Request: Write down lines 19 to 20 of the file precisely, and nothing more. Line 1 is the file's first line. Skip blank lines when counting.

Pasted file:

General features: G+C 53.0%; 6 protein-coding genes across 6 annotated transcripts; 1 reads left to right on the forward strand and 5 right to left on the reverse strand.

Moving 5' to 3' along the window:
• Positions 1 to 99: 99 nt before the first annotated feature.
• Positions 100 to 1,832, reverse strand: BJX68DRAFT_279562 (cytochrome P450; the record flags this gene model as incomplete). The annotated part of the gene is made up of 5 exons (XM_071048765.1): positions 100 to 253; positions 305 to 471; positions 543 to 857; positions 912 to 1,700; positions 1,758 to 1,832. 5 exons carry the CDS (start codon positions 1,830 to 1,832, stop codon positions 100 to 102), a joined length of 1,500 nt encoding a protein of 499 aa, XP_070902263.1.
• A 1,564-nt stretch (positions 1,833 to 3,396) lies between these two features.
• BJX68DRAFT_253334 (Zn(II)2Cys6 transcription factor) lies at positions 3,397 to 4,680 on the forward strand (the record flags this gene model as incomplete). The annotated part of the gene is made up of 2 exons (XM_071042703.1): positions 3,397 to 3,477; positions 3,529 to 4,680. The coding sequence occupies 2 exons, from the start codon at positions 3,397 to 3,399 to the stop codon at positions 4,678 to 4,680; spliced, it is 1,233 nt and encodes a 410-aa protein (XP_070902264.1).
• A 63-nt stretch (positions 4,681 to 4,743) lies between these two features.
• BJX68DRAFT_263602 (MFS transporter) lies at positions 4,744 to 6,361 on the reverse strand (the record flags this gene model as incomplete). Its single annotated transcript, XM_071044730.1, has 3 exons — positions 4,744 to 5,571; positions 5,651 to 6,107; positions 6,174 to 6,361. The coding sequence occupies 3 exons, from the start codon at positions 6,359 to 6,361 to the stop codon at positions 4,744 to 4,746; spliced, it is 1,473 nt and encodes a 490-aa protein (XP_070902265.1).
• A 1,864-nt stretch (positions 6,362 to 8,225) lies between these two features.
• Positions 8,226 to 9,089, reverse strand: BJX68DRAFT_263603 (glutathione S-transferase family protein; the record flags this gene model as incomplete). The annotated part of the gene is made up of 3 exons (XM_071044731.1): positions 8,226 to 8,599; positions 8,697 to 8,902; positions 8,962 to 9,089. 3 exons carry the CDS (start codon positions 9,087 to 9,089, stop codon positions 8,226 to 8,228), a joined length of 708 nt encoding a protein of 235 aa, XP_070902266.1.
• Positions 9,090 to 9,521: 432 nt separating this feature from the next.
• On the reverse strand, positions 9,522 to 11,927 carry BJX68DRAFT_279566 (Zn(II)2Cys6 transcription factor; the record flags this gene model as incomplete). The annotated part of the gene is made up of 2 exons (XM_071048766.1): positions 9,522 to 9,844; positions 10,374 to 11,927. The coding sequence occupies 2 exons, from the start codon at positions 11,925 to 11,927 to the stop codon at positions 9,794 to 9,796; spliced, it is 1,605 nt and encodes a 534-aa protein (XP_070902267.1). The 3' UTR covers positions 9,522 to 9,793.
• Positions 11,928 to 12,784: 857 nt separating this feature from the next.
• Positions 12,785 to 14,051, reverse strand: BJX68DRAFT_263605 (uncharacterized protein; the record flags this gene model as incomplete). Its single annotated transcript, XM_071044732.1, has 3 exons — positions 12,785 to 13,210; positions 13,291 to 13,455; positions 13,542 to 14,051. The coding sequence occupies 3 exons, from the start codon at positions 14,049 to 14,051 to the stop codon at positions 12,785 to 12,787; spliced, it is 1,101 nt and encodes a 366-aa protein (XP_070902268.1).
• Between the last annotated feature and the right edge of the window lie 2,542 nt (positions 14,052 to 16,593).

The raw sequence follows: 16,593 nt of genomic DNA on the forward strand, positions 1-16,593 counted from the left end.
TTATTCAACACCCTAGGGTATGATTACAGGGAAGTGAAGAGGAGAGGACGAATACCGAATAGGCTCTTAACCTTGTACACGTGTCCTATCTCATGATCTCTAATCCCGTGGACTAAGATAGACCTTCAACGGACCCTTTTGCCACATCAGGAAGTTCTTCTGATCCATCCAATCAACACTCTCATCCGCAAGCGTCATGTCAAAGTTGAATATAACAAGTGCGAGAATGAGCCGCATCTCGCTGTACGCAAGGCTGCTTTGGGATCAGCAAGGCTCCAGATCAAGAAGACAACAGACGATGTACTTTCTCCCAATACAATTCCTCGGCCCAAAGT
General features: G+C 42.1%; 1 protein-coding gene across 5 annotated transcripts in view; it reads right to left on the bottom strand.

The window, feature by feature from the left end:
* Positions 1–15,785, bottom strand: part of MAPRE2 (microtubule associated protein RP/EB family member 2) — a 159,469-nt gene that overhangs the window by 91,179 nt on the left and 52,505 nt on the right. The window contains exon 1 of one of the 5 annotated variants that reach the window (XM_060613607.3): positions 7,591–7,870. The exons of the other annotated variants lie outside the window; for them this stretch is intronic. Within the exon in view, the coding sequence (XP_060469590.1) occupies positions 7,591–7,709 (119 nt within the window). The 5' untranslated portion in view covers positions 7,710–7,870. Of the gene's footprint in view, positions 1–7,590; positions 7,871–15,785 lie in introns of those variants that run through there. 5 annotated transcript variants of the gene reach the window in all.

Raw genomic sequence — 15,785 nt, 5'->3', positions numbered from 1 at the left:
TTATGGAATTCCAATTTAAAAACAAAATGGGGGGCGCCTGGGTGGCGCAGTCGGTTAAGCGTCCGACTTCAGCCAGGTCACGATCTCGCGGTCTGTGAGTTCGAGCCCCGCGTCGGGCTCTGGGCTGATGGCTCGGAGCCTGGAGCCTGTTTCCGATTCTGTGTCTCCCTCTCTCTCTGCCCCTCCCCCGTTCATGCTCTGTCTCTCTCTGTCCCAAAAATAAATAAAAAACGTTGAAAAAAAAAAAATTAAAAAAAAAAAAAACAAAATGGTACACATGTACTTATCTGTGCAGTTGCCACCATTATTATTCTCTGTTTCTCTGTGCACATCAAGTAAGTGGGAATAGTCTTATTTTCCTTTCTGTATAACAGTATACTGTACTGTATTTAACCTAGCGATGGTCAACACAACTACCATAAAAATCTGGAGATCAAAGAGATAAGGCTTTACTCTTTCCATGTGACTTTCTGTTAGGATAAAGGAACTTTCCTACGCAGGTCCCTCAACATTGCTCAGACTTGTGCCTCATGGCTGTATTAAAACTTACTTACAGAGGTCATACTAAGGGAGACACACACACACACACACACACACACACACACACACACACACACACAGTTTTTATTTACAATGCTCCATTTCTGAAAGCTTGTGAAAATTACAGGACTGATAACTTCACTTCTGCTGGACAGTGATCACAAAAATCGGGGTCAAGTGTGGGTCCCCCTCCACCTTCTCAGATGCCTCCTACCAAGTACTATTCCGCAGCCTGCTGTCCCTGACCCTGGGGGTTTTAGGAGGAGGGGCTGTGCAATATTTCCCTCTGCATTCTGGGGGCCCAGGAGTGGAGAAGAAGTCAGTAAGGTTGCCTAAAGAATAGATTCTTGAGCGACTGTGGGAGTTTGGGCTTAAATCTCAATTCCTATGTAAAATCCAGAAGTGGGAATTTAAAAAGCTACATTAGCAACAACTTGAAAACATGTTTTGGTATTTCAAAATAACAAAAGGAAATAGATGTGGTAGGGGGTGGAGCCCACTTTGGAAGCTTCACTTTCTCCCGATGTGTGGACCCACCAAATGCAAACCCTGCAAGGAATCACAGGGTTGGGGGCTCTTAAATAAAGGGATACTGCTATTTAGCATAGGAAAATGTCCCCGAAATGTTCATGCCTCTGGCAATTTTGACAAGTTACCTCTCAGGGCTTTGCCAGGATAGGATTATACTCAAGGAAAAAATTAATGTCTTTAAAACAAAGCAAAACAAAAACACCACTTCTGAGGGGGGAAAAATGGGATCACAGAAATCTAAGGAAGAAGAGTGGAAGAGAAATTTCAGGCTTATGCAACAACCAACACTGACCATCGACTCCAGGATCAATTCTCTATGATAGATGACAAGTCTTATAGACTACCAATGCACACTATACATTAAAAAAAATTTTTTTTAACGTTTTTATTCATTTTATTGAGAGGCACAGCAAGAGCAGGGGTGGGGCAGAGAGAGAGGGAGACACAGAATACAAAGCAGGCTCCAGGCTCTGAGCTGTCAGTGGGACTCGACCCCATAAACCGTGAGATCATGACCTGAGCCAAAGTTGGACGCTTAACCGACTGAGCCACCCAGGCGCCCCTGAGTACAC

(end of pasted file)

The window, feature by feature from the left end:
* Positions 1–15,785, bottom strand: part of MAPRE2 (microtubule associated protein RP/EB family member 2) — a 159,469-nt gene that overhangs the window by 91,179 nt on the left and 52,505 nt on the right. The window contains exon 1 of one of the 5 annotated variants that reach the window (XM_060613607.3): positions 7,591–7,870. The exons of the other annotated variants lie outside the window; for them this stretch is intronic. Within the exon in view, the coding sequence (XP_060469590.1) occupies positions 7,591–7,709 (119 nt within the window). The 5' untranslated portion in view covers positions 7,710–7,870. Of the gene's footprint in view, positions 1–7,590; positions 7,871–15,785 lie in introns of those variants that run through there. 5 annotated transcript variants of the gene reach the window in all.